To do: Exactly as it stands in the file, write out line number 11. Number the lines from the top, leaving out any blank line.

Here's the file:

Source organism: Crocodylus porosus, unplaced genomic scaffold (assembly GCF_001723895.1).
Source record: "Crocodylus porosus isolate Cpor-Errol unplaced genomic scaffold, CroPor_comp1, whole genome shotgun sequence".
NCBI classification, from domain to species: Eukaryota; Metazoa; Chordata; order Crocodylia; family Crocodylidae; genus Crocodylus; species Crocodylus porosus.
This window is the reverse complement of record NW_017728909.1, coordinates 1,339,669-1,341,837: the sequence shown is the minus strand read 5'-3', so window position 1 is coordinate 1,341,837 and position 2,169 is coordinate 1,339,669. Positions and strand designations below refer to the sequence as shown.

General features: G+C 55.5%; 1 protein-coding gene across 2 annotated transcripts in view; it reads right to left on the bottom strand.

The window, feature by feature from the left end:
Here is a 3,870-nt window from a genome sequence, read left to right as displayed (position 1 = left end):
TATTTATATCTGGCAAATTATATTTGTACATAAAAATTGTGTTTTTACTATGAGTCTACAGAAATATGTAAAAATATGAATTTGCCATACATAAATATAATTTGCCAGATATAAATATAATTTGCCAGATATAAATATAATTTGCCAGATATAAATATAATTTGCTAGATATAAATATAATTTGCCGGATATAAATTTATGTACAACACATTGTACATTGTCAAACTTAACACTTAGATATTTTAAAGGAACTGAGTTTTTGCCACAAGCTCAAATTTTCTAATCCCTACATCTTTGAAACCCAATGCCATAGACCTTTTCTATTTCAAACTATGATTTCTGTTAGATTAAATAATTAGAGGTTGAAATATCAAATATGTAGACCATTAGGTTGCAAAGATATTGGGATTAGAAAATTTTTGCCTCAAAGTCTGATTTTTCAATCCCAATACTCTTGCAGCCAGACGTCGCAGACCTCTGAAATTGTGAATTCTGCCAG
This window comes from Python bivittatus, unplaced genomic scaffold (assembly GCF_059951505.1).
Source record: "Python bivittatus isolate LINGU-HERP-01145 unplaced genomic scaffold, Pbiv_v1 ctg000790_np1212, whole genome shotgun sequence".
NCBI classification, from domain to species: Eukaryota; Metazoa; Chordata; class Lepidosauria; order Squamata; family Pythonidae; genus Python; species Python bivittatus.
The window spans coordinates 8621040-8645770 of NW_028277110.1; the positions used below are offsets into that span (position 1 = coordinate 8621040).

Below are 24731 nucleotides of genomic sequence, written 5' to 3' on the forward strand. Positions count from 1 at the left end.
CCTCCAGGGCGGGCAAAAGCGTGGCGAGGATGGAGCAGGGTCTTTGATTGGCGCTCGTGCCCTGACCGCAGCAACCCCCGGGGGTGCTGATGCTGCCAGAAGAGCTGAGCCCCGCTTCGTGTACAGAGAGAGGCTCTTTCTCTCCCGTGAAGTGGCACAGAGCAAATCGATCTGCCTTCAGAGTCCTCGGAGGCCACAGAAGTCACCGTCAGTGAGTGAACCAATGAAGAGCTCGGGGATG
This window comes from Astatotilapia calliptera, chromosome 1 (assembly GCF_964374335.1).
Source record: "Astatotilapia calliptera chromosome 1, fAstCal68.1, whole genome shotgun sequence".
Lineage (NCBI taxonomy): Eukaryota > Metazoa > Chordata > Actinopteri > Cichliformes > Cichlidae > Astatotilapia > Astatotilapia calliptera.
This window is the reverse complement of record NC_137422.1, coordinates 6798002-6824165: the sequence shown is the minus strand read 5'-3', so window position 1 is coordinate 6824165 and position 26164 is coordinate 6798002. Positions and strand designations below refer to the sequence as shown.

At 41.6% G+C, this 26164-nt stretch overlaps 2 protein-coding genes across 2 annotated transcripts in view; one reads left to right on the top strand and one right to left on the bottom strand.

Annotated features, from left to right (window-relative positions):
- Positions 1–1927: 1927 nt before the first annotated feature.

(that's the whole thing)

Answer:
NCBI classification, from domain to species: Eukaryota; Metazoa; Chordata; class Lepidosauria; order Squamata; family Pythonidae; genus Python; species Python bivittatus.